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Spokane, Washington  Est. May 19, 1883
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100 years ago in Spokane: ‘Rags to Riches’ story shows on stage, prompts fundraiser with child star

On this day 100 years ago, child star Wesley Barry arrived in Spokane to perform his play, “Rags to Riches,” which prompted a holiday fundraiser from the Big Sisters organization.  (S-R archive)
On this day 100 years ago, child star Wesley Barry arrived in Spokane to perform his play, “Rags to Riches,” which prompted a holiday fundraiser from the Big Sisters organization. (S-R archive)
By Jim Kershner The Spokesman-Review

The Spokane Daily Chronicle asked the following questions on its front page: “‘Gee! If I wuz a millionaire!’ Is there an American boy who has not said that? Lives there a mother who has not looked upon her son and believed that some day he would be great?”

This passage was prompted by the upcoming visit of child star Wesley Barry in his play, “Rags to Riches,” which told of a poor lad who rose to fame and riches.

The Big Sisters organization was sponsoring a special matinee at the Auditorium Theater as a fundraiser, in order to raise money and accept donations for families in distress.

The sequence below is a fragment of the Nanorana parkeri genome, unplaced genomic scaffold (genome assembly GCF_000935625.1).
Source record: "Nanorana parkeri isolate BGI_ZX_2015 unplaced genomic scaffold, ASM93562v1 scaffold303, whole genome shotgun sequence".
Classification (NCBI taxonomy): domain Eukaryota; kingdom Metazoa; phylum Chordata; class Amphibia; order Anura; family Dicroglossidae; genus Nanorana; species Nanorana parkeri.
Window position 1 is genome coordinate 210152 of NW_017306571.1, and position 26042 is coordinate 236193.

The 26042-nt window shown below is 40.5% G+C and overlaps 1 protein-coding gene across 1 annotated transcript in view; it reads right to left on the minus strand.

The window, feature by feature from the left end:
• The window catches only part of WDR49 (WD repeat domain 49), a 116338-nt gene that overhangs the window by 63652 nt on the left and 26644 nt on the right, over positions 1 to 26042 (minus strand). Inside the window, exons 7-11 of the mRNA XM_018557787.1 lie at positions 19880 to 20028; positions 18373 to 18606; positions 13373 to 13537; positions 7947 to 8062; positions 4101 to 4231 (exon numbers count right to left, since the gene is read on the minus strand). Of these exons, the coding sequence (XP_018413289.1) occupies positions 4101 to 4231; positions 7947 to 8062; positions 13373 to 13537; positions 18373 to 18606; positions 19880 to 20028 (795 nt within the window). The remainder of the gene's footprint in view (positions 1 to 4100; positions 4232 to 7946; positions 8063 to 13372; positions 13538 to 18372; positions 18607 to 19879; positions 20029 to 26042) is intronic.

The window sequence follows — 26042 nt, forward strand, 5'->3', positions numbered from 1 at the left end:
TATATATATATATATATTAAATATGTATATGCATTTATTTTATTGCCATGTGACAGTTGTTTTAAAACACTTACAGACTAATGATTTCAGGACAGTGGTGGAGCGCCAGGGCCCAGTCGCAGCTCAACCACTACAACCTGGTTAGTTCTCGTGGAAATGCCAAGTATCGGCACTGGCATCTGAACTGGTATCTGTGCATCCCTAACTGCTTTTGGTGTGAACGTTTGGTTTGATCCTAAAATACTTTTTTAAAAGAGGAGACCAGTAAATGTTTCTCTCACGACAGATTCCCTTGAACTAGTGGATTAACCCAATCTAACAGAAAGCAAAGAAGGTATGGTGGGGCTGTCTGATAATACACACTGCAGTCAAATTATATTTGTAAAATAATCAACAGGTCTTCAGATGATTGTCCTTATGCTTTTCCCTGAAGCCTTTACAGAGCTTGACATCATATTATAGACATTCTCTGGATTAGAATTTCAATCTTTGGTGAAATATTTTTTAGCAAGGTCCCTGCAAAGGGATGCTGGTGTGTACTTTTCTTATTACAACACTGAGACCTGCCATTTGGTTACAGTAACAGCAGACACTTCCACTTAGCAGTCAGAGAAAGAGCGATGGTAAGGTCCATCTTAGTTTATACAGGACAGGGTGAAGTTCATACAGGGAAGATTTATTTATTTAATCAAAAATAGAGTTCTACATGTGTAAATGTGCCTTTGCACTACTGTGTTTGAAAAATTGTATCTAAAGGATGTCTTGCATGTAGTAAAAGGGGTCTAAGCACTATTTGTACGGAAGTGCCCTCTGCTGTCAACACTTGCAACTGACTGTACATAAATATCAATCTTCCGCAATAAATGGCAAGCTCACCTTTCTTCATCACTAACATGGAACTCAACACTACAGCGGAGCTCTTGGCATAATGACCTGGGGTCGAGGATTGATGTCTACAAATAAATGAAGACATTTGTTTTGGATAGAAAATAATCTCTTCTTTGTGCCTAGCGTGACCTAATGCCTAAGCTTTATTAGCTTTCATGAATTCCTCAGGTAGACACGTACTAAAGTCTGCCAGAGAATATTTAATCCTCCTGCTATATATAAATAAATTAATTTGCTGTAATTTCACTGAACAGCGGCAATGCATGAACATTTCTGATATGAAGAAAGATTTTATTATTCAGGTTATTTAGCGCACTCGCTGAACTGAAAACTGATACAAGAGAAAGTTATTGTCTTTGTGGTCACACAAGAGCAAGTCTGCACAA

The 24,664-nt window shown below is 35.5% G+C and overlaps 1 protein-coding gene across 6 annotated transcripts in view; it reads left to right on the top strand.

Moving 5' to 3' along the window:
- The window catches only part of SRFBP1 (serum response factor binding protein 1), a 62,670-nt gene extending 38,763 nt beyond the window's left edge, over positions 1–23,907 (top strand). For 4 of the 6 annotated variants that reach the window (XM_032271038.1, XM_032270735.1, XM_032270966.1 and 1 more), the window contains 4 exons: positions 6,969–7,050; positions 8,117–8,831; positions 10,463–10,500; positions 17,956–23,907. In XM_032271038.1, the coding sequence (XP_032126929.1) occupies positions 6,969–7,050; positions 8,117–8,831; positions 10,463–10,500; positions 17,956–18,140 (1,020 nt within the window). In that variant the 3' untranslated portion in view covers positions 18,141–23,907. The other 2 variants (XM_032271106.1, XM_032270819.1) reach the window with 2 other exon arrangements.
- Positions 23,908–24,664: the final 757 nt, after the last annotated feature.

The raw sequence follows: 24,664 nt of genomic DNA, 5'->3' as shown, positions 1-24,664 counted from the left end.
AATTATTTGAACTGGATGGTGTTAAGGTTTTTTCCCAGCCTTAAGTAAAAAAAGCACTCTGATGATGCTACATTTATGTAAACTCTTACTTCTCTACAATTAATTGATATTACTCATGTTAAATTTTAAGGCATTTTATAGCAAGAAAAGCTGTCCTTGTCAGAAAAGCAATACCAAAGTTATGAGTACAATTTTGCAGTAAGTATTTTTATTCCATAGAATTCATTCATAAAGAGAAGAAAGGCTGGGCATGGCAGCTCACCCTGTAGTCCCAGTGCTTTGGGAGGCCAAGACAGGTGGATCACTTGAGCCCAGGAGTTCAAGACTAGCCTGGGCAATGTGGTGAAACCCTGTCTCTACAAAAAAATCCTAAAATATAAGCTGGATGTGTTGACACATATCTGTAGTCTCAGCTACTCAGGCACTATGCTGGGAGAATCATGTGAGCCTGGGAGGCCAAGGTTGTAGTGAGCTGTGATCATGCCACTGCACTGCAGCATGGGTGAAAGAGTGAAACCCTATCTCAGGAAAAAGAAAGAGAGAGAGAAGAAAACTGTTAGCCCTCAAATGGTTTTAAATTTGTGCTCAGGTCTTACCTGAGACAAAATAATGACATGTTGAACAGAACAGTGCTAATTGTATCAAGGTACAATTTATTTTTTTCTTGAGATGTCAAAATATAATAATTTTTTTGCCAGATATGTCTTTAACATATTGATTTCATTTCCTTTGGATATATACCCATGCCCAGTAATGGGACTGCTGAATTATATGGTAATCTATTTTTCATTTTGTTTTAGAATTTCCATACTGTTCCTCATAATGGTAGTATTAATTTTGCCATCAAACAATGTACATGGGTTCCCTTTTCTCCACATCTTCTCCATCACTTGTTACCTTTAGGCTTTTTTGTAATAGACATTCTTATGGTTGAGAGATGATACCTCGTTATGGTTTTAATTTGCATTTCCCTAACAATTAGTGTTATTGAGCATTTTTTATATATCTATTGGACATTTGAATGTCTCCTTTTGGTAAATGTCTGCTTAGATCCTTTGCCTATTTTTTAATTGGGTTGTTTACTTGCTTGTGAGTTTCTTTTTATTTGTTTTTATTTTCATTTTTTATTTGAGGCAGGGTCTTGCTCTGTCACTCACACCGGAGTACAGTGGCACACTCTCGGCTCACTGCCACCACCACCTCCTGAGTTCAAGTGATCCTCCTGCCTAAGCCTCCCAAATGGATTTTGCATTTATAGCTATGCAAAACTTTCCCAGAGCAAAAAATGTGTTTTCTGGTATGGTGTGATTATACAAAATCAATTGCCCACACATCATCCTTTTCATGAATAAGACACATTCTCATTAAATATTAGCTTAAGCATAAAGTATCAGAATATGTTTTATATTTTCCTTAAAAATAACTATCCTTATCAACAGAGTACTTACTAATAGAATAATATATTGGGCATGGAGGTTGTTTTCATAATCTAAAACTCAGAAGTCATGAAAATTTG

“In humble homes there are fragile mothers who must battle the cold and the hunger, not alone for themselves, but for their little children whose piteous cries are like knife wounds,” said the Chronicle. “… Everywhere in this splendid city are those whose hearts are big, whose impulses are generous, who would give until it hurts, but they know not where to give. And today a way was opened to help the Big Sisters.”

From the trial beat: The sensational Maurice Codd perjury trial continued, with the testimony of the police officer who was on the scene when Codd and Frank Brinton got into their fatal fight.

The defense tried to get the officer to admit that he later told people that he could have prevented the death if he had arrived three minutes earlier. This might throw some doubt about whether the officer witnessed Brinton’s fall. But the officer denied he had ever said it.

He said he was standing “14 feet from Brinton when Codd threw Brinton over the railing.”

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